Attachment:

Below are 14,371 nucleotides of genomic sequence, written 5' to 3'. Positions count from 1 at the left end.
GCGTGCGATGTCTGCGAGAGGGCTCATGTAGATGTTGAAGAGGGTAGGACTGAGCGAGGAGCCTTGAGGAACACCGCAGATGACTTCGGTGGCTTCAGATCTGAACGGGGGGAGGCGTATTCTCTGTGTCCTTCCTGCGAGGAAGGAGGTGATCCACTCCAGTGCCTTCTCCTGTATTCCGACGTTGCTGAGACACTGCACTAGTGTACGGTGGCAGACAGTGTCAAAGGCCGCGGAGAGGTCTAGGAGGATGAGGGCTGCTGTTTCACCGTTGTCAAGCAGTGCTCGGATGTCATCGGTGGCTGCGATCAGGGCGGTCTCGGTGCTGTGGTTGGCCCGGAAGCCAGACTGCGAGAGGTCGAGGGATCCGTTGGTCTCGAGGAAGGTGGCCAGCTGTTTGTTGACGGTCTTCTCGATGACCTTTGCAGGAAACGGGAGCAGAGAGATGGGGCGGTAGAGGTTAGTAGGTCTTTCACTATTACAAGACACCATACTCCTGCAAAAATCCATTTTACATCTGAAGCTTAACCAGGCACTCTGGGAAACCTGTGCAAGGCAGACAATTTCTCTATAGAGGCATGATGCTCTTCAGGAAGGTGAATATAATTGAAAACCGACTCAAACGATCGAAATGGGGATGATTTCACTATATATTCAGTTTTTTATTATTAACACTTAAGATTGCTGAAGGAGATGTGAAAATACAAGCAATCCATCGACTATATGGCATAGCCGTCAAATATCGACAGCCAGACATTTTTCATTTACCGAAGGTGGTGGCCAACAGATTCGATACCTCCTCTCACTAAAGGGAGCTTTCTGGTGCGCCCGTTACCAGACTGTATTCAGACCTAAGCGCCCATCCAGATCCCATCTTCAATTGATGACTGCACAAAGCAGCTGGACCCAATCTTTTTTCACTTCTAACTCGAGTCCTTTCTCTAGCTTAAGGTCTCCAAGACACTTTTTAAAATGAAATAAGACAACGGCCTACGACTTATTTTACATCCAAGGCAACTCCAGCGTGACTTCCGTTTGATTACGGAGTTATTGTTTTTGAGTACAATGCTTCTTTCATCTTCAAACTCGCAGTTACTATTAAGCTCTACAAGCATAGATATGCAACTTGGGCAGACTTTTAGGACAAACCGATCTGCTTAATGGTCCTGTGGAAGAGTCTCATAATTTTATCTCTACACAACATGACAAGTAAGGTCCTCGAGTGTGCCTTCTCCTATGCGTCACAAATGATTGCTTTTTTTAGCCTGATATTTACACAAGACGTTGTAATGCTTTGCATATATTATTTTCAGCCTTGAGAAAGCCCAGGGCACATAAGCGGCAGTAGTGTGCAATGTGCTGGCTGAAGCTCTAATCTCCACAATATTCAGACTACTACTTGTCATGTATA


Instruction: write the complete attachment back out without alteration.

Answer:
Below are 14,371 nucleotides of genomic sequence, written 5' to 3'. Positions count from 1 at the left end.
GCGTGCGATGTCTGCGAGAGGGCTCATGTAGATGTTGAAGAGGGTAGGACTGAGCGAGGAGCCTTGAGGAACACCGCAGATGACTTCGGTGGCTTCAGATCTGAACGGGGGGAGGCGTATTCTCTGTGTCCTTCCTGCGAGGAAGGAGGTGATCCACTCCAGTGCCTTCTCCTGTATTCCGACGTTGCTGAGACACTGCACTAGTGTACGGTGGCAGACAGTGTCAAAGGCCGCGGAGAGGTCTAGGAGGATGAGGGCTGCTGTTTCACCGTTGTCAAGCAGTGCTCGGATGTCATCGGTGGCTGCGATCAGGGCGGTCTCGGTGCTGTGGTTGGCCCGGAAGCCAGACTGCGAGAGGTCGAGGGATCCGTTGGTCTCGAGGAAGGTGGCCAGCTGTTTGTTGACGGTCTTCTCGATGACCTTTGCAGGAAACGGGAGCAGAGAGATGGGGCGGTAGAGGTTAGTAGGTCTTTCACTATTACAAGACACCATACTCCTGCAAAAATCCATTTTACATCTGAAGCTTAACCAGGCACTCTGGGAAACCTGTGCAAGGCAGACAATTTCTCTATAGAGGCATGATGCTCTTCAGGAAGGTGAATATAATTGAAAACCGACTCAAACGATCGAAATGGGGATGATTTCACTATATATTCAGTTTTTTATTATTAACACTTAAGATTGCTGAAGGAGATGTGAAAATACAAGCAATCCATCGACTATATGGCATAGCCGTCAAATATCGACAGCCAGACATTTTTCATTTACCGAAGGTGGTGGCCAACAGATTCGATACCTCCTCTCACTAAAGGGAGCTTTCTGGTGCGCCCGTTACCAGACTGTATTCAGACCTAAGCGCCCATCCAGATCCCATCTTCAATTGATGACTGCACAAAGCAGCTGGACCCAATCTTTTTTCACTTCTAACTCGAGTCCTTTCTCTAGCTTAAGGTCTCCAAGACACTTTTTAAAATGAAATAAGACAACGGCCTACGACTTATTTTACATCCAAGGCAACTCCAGCGTGACTTCCGTTTGATTACGGAGTTATTGTTTTTGAGTACAATGCTTCTTTCATCTTCAAACTCGCAGTTACTATTAAGCTCTACAAGCATAGATATGCAACTTGGGCAGACTTTTAGGACAAACCGATCTGCTTAATGGTCCTGTGGAAGAGTCTCATAATTTTATCTCTACACAACATGACAAGTAAGGTCCTCGAGTGTGCCTTCTCCTATGCGTCACAAATGATTGCTTTTTTTAGCCTGATATTTACACAAGACGTTGTAATGCTTTGCATATATTATTTTCAGCCTTGAGAAAGCCCAGGGCACATAAGCGGCAGTAGTGTGCAATGTGCTGGCTGAAGCTCTAATCTCCACAATATTCAGACTACTACTTGTCATGTATA